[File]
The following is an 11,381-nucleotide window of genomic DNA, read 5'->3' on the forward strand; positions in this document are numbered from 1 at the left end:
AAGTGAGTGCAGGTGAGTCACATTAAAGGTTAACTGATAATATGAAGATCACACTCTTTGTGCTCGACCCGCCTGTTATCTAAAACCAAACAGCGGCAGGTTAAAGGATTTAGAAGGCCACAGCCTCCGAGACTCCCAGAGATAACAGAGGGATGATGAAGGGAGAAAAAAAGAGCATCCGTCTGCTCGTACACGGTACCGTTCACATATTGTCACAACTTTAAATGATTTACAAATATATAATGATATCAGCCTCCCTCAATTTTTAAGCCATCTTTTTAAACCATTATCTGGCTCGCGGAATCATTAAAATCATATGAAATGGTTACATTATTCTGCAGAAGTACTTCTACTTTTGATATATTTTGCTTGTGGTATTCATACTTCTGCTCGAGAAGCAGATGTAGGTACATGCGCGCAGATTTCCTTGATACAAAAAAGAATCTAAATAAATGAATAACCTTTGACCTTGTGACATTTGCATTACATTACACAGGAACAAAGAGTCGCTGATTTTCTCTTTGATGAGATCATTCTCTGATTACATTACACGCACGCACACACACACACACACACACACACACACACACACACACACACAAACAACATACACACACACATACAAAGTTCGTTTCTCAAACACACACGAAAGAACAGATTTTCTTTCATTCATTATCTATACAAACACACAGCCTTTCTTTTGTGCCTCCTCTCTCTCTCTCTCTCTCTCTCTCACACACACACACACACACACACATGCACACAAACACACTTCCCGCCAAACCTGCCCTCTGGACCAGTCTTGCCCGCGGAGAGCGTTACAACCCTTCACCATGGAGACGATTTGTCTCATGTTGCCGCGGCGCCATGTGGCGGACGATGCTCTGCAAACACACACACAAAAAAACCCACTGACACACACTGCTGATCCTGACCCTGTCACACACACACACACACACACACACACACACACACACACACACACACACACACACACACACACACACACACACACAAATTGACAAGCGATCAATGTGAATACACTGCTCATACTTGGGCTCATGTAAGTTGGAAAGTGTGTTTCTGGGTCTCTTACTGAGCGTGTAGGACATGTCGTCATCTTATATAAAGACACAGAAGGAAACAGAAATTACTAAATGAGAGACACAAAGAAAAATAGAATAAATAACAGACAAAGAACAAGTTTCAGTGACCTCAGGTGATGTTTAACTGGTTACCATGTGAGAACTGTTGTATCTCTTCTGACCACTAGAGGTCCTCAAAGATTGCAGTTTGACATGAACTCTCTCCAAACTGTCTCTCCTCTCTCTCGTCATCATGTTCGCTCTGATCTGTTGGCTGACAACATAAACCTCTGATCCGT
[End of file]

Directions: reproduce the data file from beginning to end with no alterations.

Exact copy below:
The following is an 11,381-nucleotide window of genomic DNA, read 5'->3' on the forward strand; positions in this document are numbered from 1 at the left end:
AAGTGAGTGCAGGTGAGTCACATTAAAGGTTAACTGATAATATGAAGATCACACTCTTTGTGCTCGACCCGCCTGTTATCTAAAACCAAACAGCGGCAGGTTAAAGGATTTAGAAGGCCACAGCCTCCGAGACTCCCAGAGATAACAGAGGGATGATGAAGGGAGAAAAAAAGAGCATCCGTCTGCTCGTACACGGTACCGTTCACATATTGTCACAACTTTAAATGATTTACAAATATATAATGATATCAGCCTCCCTCAATTTTTAAGCCATCTTTTTAAACCATTATCTGGCTCGCGGAATCATTAAAATCATATGAAATGGTTACATTATTCTGCAGAAGTACTTCTACTTTTGATATATTTTGCTTGTGGTATTCATACTTCTGCTCGAGAAGCAGATGTAGGTACATGCGCGCAGATTTCCTTGATACAAAAAAGAATCTAAATAAATGAATAACCTTTGACCTTGTGACATTTGCATTACATTACACAGGAACAAAGAGTCGCTGATTTTCTCTTTGATGAGATCATTCTCTGATTACATTACACGCACGCACACACACACACACACACACACACACACACACACACACACACAAACAACATACACACACACATACAAAGTTCGTTTCTCAAACACACACGAAAGAACAGATTTTCTTTCATTCATTATCTATACAAACACACAGCCTTTCTTTTGTGCCTCCTCTCTCTCTCTCTCTCTCTCTCTCACACACACACACACACACACACATGCACACAAACACACTTCCCGCCAAACCTGCCCTCTGGACCAGTCTTGCCCGCGGAGAGCGTTACAACCCTTCACCATGGAGACGATTTGTCTCATGTTGCCGCGGCGCCATGTGGCGGACGATGCTCTGCAAACACACACACAAAAAAACCCACTGACACACACTGCTGATCCTGACCCTGTCACACACACACACACACACACACACACACACACACACACACACACACACACACACACACACACACACACACACACAAATTGACAAGCGATCAATGTGAATACACTGCTCATACTTGGGCTCATGTAAGTTGGAAAGTGTGTTTCTGGGTCTCTTACTGAGCGTGTAGGACATGTCGTCATCTTATATAAAGACACAGAAGGAAACAGAAATTACTAAATGAGAGACACAAAGAAAAATAGAATAAATAACAGACAAAGAACAAGTTTCAGTGACCTCAGGTGATGTTTAACTGGTTACCATGTGAGAACTGTTGTATCTCTTCTGACCACTAGAGGTCCTCAAAGATTGCAGTTTGACATGAACTCTCTCCAAACTGTCTCTCCTCTCTCTCGTCATCATGTTCGCTCTGATCTGTTGGCTGACAACATAAACCTCTGATCCGT